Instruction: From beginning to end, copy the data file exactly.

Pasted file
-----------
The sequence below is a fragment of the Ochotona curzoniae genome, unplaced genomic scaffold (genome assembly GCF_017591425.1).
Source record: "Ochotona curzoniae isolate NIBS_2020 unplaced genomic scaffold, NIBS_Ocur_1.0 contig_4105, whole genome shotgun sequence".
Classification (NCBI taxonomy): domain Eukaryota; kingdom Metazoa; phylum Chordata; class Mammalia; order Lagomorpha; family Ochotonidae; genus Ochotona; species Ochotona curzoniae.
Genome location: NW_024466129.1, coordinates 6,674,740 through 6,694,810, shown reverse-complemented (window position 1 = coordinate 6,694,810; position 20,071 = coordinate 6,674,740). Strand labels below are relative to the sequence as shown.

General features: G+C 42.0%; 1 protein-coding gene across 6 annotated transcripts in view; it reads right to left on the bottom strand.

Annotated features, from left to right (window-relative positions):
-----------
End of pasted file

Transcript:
The sequence below is a fragment of the Ochotona curzoniae genome, unplaced genomic scaffold (genome assembly GCF_017591425.1).
Source record: "Ochotona curzoniae isolate NIBS_2020 unplaced genomic scaffold, NIBS_Ocur_1.0 contig_4105, whole genome shotgun sequence".
Classification (NCBI taxonomy): domain Eukaryota; kingdom Metazoa; phylum Chordata; class Mammalia; order Lagomorpha; family Ochotonidae; genus Ochotona; species Ochotona curzoniae.
Genome location: NW_024466129.1, coordinates 6,674,740 through 6,694,810, shown reverse-complemented (window position 1 = coordinate 6,694,810; position 20,071 = coordinate 6,674,740). Strand labels below are relative to the sequence as shown.

General features: G+C 42.0%; 1 protein-coding gene across 6 annotated transcripts in view; it reads right to left on the bottom strand.

Annotated features, from left to right (window-relative positions):